> > rest, and a lightweight sleeping bag. Underneath, I was almost
                        too
                        > > warm. It felt strangely like I was sleeping on a heating pad. I
                        > > don't think the sleeping bag I used was heavy enough for the
                        night,
                        > > though. It was really a summer weight bag, only good down to 55
                        > > degrees. Since the temp dropped to about 40, I had to resort to
                        > > covering the bag with a fleese liner.
                        > >
                        > > The only problem I had was whenever I moved, the darn therm-a-
                        rest
                        > > would turn sideways. As long as I could stay on it, I was nice
                        and
                        > > toasty, when it turned, my legs would get cold. It was also
                        > > asthetically displeasing to have the pad sticking up beside me!
                        > >
                        > > Do the foam pads stay in place better? Are thin pads better at
                        > > conforming to your shape, or do you slide off of them? Would
                        > sewing
                        > > or zipping a liner onto the pad help to keep it in place?
                        > >
                        > > Inquiring minds want to know!
                        > >
                        > > Thanks for contributing to this body of knowledge. I'm really
                        glad
                        > I
                        > > found you guys!
                        > >
                        > > David
                      • blqysmg
                        Thanks for the reply, Bear. I was thinking about the whole idea of the closed-cell pad (I m thinking that s what this Target Blue Pad everyone talks about
                        Message 11 of 26 , Mar 4, 2003
                        • 0 Attachment
                          Thanks for the reply, Bear. I was thinking about the whole idea of
                          the closed-cell pad (I'm thinking that's what this Target Blue Pad
                          everyone talks about must be.) I never liked laying directly on my
                          Army OD Green pad, and thought that maybe a cloth sleave would make
                          some difference to the comfort level of it.

                          I'll try the Target pad bare first, then look for alternitives if
                          needed. I just saw a website (found it on this list) with an "under
                          blanket," or liner for the bottom of the hammock. That seems to make
                          the most sense, although it will be a good bit more work to put
                          together.

                          I'm thinking of trying one of my son's sleeping bags, opened up and
                          held onto the bottom of the hammock with bungee cords.

                          Between the blanket idea, and closed foam pads of some make, I'm sure
                          I can stay comfy.

                          David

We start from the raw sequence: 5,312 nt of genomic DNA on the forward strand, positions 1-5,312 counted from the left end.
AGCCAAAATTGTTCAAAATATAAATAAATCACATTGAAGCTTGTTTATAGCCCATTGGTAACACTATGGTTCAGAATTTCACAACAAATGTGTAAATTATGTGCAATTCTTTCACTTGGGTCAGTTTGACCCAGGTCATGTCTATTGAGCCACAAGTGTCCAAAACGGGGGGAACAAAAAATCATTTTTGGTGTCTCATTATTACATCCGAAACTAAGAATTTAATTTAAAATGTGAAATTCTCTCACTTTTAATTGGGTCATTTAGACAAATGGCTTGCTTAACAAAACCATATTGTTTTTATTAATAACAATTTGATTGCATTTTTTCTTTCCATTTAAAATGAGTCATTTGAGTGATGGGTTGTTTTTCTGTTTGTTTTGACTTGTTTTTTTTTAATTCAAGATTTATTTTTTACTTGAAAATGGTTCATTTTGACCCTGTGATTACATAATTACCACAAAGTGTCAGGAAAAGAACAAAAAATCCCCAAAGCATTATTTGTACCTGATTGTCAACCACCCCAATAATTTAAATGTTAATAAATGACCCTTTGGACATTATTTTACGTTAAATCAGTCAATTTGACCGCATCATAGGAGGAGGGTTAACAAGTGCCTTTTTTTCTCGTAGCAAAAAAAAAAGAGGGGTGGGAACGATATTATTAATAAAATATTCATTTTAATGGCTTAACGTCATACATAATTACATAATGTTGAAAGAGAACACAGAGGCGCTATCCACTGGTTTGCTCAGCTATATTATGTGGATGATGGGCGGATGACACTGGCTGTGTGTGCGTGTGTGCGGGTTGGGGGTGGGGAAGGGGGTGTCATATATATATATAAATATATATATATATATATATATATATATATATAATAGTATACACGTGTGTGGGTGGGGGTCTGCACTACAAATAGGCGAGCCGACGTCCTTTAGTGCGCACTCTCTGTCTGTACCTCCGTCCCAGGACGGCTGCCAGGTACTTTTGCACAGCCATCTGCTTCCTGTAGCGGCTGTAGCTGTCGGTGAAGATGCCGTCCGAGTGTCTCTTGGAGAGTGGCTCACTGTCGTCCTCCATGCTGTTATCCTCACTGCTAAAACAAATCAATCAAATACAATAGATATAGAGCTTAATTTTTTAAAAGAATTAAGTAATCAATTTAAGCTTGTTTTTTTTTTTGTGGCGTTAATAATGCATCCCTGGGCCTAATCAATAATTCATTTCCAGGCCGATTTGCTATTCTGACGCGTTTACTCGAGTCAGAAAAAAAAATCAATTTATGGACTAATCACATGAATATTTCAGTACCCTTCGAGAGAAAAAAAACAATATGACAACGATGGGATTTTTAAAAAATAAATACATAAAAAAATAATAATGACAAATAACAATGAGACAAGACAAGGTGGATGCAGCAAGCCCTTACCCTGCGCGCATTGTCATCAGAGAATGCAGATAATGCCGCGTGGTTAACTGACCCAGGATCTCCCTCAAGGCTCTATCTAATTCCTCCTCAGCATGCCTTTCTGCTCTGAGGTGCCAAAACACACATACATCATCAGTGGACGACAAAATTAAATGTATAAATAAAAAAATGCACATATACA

--- In hammockcamping@yahoogroups.com, "David Chinell"
                          <dchinell@m...> wrote:
                          > David:
                          >
                          > First let me compliment you on your writing skills. Your
                          > post was a pleasure to read.
                          >
                          > I've used a variety of hammocks and pads, and share your
                          > dislike of the intrusive feeling of the pad, even when it's
                          > well-behaved. Here are the things I've experienced and
                          > observed. (My apologies to the rest of the list, who have
                          > heard me say these things many times already.)
                          >
                          > You may be able to eliminate the pad entirely if you get a
                          > Pea Pod sleeping bag from Ed Speer, or if you build one
                          > yourself. This is a bag that goes around the outside of the
                          > hammock. Since the insulation below you isn't compressed, it
                          > keeps working, and you stay warm. I've taken mine down to
                          > the low 40s without a pad.
                          >
                          > Alternately, you might add a Garlington Insulator shell and
                          > suitable insulating material to your rig.
                          >
                          > My simple hammocks (Tropical Hammock from Nomad Travel, and
                          > Crazy Crib from Crazy Creek) both have two layers of fabric.
                          > I slip my closed-cell foam pads between the layers, and they
                          > do stay put. The closed-cell foam conforms better to the
                          > hammock shape than a Therm-a-Rest.
                          >
                          > Sewing a liner onto your hammock would probably work, but
                          > take care to verify the required size by experiment, rather
                          > than relying strictly on calculation.